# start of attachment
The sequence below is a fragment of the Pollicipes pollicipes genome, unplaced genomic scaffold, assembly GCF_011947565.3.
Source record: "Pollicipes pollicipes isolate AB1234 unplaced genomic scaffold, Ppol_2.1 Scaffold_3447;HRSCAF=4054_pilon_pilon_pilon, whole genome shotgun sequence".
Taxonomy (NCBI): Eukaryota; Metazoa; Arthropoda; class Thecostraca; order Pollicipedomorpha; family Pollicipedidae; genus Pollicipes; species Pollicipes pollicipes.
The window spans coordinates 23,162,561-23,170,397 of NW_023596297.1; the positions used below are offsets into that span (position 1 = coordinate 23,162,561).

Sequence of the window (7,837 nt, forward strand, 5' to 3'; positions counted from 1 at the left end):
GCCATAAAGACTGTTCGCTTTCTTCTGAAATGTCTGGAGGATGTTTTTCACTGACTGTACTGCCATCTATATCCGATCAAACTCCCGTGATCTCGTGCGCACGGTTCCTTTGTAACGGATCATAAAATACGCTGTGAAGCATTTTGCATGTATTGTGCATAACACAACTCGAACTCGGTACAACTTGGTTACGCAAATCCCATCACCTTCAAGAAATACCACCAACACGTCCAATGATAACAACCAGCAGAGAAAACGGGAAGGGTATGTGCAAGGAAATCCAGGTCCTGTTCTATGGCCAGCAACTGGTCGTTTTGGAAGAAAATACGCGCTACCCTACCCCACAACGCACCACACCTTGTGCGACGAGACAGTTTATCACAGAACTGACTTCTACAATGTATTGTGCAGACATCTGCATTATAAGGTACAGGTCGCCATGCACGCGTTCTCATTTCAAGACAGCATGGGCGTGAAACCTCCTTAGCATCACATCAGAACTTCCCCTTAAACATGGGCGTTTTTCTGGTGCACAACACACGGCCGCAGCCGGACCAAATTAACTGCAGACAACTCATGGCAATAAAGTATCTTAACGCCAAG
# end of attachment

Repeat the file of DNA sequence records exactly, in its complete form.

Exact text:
The sequence below is a fragment of the Pollicipes pollicipes genome, unplaced genomic scaffold, assembly GCF_011947565.3.
Source record: "Pollicipes pollicipes isolate AB1234 unplaced genomic scaffold, Ppol_2.1 Scaffold_3447;HRSCAF=4054_pilon_pilon_pilon, whole genome shotgun sequence".
Taxonomy (NCBI): Eukaryota; Metazoa; Arthropoda; class Thecostraca; order Pollicipedomorpha; family Pollicipedidae; genus Pollicipes; species Pollicipes pollicipes.
The window spans coordinates 23,162,561-23,170,397 of NW_023596297.1; the positions used below are offsets into that span (position 1 = coordinate 23,162,561).

Sequence of the window (7,837 nt, forward strand, 5' to 3'; positions counted from 1 at the left end):
GCCATAAAGACTGTTCGCTTTCTTCTGAAATGTCTGGAGGATGTTTTTCACTGACTGTACTGCCATCTATATCCGATCAAACTCCCGTGATCTCGTGCGCACGGTTCCTTTGTAACGGATCATAAAATACGCTGTGAAGCATTTTGCATGTATTGTGCATAACACAACTCGAACTCGGTACAACTTGGTTACGCAAATCCCATCACCTTCAAGAAATACCACCAACACGTCCAATGATAACAACCAGCAGAGAAAACGGGAAGGGTATGTGCAAGGAAATCCAGGTCCTGTTCTATGGCCAGCAACTGGTCGTTTTGGAAGAAAATACGCGCTACCCTACCCCACAACGCACCACACCTTGTGCGACGAGACAGTTTATCACAGAACTGACTTCTACAATGTATTGTGCAGACATCTGCATTATAAGGTACAGGTCGCCATGCACGCGTTCTCATTTCAAGACAGCATGGGCGTGAAACCTCCTTAGCATCACATCAGAACTTCCCCTTAAACATGGGCGTTTTTCTGGTGCACAACACACGGCCGCAGCCGGACCAAATTAACTGCAGACAACTCATGGCAATAAAGTATCTTAACGCCAAG